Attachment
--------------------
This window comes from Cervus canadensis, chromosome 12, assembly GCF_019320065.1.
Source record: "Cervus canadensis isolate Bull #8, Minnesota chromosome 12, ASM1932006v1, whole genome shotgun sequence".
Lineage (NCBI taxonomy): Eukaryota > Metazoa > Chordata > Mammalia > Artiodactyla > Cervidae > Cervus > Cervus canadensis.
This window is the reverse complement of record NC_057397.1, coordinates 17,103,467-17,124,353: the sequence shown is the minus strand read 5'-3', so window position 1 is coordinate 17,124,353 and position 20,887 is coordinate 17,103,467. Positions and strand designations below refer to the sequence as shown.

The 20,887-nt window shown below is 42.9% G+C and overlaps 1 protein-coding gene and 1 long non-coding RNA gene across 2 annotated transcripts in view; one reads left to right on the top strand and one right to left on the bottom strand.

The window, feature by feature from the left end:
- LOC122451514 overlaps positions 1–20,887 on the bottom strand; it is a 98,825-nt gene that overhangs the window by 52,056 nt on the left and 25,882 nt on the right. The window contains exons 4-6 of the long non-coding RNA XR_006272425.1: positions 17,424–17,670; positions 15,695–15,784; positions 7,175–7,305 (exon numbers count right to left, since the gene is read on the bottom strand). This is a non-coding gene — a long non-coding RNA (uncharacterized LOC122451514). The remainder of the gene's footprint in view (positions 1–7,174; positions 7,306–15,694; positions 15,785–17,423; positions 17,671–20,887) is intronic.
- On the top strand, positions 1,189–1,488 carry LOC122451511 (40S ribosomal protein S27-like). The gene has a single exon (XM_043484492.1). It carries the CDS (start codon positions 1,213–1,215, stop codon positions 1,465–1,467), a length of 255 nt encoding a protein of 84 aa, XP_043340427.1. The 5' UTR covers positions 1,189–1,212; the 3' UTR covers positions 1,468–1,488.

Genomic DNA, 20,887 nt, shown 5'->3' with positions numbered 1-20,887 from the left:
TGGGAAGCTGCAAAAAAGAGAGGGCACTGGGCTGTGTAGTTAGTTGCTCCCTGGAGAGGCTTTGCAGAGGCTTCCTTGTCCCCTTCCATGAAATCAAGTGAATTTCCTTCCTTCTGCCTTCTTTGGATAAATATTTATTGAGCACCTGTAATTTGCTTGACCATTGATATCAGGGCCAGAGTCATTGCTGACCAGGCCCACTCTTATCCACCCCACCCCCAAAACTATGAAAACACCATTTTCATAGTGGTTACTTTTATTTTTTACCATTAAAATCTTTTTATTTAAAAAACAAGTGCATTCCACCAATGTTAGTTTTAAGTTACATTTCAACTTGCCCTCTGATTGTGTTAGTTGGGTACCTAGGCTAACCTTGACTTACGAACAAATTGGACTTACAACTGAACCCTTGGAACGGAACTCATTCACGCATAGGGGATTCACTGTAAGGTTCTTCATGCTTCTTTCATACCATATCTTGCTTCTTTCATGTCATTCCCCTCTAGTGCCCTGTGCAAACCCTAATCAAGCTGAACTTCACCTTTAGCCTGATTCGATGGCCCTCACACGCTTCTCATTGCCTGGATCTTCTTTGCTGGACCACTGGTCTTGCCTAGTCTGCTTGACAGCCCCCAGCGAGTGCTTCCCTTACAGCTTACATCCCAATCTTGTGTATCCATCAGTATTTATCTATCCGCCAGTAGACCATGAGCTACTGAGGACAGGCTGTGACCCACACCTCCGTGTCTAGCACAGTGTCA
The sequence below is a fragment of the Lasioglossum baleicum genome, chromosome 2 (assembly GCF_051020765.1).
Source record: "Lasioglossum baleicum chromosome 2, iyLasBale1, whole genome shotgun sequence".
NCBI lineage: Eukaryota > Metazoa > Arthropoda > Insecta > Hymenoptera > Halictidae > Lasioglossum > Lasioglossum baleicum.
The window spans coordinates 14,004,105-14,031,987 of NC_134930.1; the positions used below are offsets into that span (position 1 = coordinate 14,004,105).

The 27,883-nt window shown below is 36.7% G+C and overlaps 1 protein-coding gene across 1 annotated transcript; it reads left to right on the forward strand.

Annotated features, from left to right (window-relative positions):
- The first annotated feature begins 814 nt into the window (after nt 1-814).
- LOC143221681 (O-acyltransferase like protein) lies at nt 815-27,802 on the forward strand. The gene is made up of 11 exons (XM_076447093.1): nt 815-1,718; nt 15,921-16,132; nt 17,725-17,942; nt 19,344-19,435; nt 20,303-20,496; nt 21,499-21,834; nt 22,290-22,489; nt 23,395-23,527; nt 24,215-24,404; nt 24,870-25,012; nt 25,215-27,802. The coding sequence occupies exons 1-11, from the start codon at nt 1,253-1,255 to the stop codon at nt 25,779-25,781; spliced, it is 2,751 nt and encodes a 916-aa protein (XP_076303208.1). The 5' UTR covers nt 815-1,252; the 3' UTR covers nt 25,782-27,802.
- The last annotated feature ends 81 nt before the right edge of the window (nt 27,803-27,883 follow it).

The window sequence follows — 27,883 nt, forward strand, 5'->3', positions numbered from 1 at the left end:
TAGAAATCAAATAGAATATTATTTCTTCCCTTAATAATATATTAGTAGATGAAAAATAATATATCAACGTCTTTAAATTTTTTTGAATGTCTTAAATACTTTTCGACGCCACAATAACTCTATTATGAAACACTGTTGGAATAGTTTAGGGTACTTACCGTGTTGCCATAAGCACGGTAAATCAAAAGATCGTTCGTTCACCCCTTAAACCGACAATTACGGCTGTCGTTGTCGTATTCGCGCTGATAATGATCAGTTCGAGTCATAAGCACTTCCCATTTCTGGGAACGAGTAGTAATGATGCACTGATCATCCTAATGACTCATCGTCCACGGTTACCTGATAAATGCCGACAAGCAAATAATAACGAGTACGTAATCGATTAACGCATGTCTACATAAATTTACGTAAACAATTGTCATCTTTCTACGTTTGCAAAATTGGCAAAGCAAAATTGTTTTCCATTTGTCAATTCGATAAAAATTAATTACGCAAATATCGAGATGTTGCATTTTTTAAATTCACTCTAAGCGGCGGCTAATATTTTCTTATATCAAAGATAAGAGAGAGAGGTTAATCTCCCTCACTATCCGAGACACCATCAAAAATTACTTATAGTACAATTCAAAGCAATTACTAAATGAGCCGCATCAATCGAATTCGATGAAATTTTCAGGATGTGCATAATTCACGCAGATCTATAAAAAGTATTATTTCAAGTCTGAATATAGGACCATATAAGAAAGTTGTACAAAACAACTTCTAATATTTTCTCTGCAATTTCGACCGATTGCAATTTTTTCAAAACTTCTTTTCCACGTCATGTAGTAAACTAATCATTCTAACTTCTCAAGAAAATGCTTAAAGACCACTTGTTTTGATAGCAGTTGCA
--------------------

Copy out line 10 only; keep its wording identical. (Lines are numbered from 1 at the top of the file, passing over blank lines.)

TGGGAAGCTGCAAAAAAGAGAGGGCACTGGGCTGTGTAGTTAGTTGCTCCCTGGAGAGGCTTTGCAGAGGCTTCCTTGTCCCCTTCCATGAAATCAAGTGAATTTCCTTCCTTCTGCCTTCTTTGGATAAATATTTATTGAGCACCTGTAATTTGCTTGACCATTGATATCAGGGCCAGAGTCATTGCTGACCAGGCCCACTCTTATCCACCCCACCCCCAAAACTATGAAAACACCATTTTCATAGTGGTTACTTTTATTTTTTACCATTAAAATCTTTTTATTTAAAAAACAAGTGCATTCCACCAATGTTAGTTTTAAGTTACATTTCAACTTGCCCTCTGATTGTGTTAGTTGGGTACCTAGGCTAACCTTGACTTACGAACAAATTGGACTTACAACTGAACCCTTGGAACGGAACTCATTCACGCATAGGGGATTCACTGTAAGGTTCTTCATGCTTCTTTCATACCATATCTTGCTTCTTTCATGTCATTCCCCTCTAGTGCCCTGTGCAAACCCTAATCAAGCTGAACTTCACCTTTAGCCTGATTCGATGGCCCTCACACGCTTCTCATTGCCTGGATCTTCTTTGCTGGACCACTGGTCTTGCCTAGTCTGCTTGACAGCCCCCAGCGAGTGCTTCCCTTACAGCTTACATCCCAATCTTGTGTATCCATCAGTATTTATCTATCCGCCAGTAGACCATGAGCTACTGAGGACAGGCTGTGACCCACACCTCCGTGTCTAGCACAGTGTCA